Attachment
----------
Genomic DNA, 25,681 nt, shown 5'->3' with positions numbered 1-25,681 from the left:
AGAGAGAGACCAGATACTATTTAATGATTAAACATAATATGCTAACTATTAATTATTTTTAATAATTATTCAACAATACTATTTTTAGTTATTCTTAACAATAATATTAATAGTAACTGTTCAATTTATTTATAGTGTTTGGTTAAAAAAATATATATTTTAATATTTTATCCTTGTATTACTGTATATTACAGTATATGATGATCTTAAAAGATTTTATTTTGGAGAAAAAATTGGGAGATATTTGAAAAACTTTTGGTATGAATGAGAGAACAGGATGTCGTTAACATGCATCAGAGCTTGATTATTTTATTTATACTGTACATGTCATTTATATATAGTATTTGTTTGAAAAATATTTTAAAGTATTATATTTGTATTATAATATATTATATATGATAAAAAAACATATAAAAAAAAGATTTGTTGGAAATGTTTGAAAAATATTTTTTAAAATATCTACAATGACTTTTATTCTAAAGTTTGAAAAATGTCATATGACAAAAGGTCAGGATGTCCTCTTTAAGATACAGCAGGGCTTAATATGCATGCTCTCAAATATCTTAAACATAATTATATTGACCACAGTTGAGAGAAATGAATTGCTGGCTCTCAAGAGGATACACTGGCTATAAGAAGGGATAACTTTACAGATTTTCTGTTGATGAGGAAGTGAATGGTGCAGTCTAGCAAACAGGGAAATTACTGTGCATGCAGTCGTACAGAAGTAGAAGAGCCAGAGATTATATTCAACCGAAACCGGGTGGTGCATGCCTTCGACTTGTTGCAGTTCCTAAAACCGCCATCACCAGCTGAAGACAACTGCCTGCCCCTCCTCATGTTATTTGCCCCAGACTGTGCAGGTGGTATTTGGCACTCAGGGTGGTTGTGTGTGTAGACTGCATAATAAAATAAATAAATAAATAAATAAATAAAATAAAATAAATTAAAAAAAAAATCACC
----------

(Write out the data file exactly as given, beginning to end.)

Genomic DNA, 25,681 nt, shown 5'->3' with positions numbered 1-25,681 from the left:
AGAGAGAGACCAGATACTATTTAATGATTAAACATAATATGCTAACTATTAATTATTTTTAATAATTATTCAACAATACTATTTTTAGTTATTCTTAACAATAATATTAATAGTAACTGTTCAATTTATTTATAGTGTTTGGTTAAAAAAATATATATTTTAATATTTTATCCTTGTATTACTGTATATTACAGTATATGATGATCTTAAAAGATTTTATTTTGGAGAAAAAATTGGGAGATATTTGAAAAACTTTTGGTATGAATGAGAGAACAGGATGTCGTTAACATGCATCAGAGCTTGATTATTTTATTTATACTGTACATGTCATTTATATATAGTATTTGTTTGAAAAATATTTTAAAGTATTATATTTGTATTATAATATATTATATATGATAAAAAAACATATAAAAAAAAGATTTGTTGGAAATGTTTGAAAAATATTTTTTAAAATATCTACAATGACTTTTATTCTAAAGTTTGAAAAATGTCATATGACAAAAGGTCAGGATGTCCTCTTTAAGATACAGCAGGGCTTAATATGCATGCTCTCAAATATCTTAAACATAATTATATTGACCACAGTTGAGAGAAATGAATTGCTGGCTCTCAAGAGGATACACTGGCTATAAGAAGGGATAACTTTACAGATTTTCTGTTGATGAGGAAGTGAATGGTGCAGTCTAGCAAACAGGGAAATTACTGTGCATGCAGTCGTACAGAAGTAGAAGAGCCAGAGATTATATTCAACCGAAACCGGGTGGTGCATGCCTTCGACTTGTTGCAGTTCCTAAAACCGCCATCACCAGCTGAAGACAACTGCCTGCCCCTCCTCATGTTATTTGCCCCAGACTGTGCAGGTGGTATTTGGCACTCAGGGTGGTTGTGTGTGTAGACTGCATAATAAAATAAATAAATAAATAAATAAATAAAATAAAATAAATTAAAAAAAAAATCACC